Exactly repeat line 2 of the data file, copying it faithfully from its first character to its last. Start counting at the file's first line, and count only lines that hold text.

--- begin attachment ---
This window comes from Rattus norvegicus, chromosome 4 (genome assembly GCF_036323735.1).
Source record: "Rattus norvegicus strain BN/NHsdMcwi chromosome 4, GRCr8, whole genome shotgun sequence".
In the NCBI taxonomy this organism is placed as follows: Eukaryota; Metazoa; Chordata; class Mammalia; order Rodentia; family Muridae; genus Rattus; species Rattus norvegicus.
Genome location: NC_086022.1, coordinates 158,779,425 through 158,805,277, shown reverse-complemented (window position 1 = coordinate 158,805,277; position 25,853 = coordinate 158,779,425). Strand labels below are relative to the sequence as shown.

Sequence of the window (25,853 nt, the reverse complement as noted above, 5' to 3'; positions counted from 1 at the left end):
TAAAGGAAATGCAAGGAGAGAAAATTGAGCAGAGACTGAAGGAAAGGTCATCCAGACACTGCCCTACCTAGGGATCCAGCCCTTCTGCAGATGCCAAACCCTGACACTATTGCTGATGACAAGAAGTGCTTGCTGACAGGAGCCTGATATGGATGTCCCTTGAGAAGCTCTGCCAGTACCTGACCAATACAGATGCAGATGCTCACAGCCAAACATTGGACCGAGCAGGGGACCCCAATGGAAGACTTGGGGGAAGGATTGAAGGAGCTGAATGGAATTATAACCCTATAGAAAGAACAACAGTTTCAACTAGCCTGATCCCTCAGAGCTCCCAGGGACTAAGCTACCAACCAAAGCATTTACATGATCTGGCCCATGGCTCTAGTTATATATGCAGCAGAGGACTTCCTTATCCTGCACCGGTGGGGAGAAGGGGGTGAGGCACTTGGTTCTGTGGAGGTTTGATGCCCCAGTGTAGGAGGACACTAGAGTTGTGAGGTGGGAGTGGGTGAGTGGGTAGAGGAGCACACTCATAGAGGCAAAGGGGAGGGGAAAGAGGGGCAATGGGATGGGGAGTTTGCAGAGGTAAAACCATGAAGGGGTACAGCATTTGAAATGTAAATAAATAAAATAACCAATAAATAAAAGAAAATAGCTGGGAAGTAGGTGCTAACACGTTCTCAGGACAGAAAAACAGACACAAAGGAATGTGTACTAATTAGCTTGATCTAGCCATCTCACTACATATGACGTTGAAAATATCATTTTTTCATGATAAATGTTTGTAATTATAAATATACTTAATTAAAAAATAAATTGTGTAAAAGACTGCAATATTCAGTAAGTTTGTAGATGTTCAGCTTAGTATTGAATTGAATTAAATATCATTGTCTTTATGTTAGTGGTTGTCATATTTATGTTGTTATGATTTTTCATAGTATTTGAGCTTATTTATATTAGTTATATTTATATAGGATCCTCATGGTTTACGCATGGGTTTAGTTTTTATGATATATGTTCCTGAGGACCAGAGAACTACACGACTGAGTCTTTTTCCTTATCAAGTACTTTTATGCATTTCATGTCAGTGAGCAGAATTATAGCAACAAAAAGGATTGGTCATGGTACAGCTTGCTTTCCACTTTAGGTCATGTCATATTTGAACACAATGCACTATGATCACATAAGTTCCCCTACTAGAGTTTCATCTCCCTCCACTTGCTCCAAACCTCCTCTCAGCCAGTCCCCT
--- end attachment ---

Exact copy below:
Source record: "Rattus norvegicus strain BN/NHsdMcwi chromosome 4, GRCr8, whole genome shotgun sequence".